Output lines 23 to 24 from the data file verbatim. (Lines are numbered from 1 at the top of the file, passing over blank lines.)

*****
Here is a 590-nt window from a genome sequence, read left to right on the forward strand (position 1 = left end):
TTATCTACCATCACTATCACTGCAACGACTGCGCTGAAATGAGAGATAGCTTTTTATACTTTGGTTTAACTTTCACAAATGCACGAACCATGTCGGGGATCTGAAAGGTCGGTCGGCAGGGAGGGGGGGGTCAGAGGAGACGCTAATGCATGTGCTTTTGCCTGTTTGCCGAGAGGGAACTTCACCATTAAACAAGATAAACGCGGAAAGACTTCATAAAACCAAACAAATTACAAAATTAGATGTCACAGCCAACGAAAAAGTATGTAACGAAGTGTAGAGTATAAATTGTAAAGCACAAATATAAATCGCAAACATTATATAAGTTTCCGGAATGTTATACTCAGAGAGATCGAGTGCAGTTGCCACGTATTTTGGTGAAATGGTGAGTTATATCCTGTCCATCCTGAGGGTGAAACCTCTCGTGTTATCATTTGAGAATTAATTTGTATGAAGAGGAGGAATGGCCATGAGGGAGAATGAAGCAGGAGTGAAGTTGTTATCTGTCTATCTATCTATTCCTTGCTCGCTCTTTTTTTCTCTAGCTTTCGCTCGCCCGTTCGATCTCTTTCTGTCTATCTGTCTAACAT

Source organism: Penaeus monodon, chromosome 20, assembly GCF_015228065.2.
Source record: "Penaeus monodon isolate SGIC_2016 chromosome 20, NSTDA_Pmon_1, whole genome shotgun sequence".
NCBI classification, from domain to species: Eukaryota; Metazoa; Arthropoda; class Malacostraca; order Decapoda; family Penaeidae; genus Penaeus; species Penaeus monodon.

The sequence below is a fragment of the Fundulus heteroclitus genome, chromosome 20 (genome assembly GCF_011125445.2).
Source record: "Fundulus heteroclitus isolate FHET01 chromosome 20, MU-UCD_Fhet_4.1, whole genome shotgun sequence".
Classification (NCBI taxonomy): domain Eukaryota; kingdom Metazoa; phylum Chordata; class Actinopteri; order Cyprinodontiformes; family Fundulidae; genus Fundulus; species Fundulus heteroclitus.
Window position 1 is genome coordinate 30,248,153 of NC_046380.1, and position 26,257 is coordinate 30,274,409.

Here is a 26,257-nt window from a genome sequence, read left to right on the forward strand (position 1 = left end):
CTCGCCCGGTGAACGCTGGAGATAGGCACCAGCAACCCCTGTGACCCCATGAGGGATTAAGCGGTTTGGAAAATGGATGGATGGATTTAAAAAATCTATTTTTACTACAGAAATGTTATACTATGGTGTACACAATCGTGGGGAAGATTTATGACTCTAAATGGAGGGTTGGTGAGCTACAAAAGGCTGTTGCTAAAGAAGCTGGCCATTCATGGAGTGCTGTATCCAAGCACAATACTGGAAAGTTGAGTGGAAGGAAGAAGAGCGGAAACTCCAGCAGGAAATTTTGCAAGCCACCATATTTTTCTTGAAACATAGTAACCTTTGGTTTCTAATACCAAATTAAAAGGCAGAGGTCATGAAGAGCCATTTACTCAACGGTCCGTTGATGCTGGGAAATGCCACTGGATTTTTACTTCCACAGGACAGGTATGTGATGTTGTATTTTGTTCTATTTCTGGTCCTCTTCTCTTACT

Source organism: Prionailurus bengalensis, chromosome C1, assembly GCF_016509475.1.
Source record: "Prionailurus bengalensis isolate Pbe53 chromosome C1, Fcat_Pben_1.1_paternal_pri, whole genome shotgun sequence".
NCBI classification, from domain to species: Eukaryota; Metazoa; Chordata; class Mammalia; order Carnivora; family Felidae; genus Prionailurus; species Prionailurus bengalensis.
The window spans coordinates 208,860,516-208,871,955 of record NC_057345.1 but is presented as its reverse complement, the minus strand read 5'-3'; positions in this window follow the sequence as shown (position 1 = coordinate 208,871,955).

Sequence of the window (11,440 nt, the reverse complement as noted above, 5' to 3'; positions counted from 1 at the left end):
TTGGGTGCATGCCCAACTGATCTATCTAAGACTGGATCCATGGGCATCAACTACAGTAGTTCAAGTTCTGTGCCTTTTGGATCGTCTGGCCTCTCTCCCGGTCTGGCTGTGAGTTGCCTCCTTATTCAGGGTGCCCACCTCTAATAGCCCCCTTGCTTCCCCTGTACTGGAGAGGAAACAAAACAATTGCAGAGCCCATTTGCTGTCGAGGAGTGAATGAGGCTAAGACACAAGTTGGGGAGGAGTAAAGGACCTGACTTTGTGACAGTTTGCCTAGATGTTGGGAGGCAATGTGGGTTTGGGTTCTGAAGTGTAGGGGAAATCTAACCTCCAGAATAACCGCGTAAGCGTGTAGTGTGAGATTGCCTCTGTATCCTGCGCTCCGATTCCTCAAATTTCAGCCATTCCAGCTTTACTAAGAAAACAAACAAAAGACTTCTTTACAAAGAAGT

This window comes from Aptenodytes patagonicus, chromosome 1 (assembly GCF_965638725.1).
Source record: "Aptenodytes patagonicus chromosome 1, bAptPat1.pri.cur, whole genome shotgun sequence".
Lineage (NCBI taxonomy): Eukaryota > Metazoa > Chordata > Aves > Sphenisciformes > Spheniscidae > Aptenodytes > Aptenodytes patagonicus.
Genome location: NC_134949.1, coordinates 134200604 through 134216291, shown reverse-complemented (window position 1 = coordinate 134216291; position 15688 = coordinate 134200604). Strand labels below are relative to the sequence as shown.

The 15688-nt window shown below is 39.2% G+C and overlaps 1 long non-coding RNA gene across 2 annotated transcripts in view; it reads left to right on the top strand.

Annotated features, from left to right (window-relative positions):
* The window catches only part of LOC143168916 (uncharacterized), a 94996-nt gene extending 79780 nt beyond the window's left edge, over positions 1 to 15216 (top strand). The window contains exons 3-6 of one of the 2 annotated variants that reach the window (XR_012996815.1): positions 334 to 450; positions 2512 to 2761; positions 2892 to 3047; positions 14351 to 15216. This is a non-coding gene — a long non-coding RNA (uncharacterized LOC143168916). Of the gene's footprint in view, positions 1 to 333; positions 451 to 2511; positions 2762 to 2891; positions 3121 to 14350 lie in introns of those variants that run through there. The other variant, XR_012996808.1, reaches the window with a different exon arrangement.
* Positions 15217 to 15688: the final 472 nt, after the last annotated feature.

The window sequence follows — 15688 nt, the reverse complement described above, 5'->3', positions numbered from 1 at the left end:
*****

Annotated features, from left to right (window-relative positions):
* The window catches only part of LOC143168916 (uncharacterized), a 94996-nt gene extending 79780 nt beyond the window's left edge, over positions 1 to 15216 (top strand). The window contains exons 3-6 of one of the 2 annotated variants that reach the window (XR_012996815.1): positions 334 to 450; positions 2512 to 2761; positions 2892 to 3047; positions 14351 to 15216. This is a non-coding gene — a long non-coding RNA (uncharacterized LOC143168916). Of the gene's footprint in view, positions 1 to 333; positions 451 to 2511; positions 2762 to 2891; positions 3121 to 14350 lie in introns of those variants that run through there. The other variant, XR_012996808.1, reaches the window with a different exon arrangement.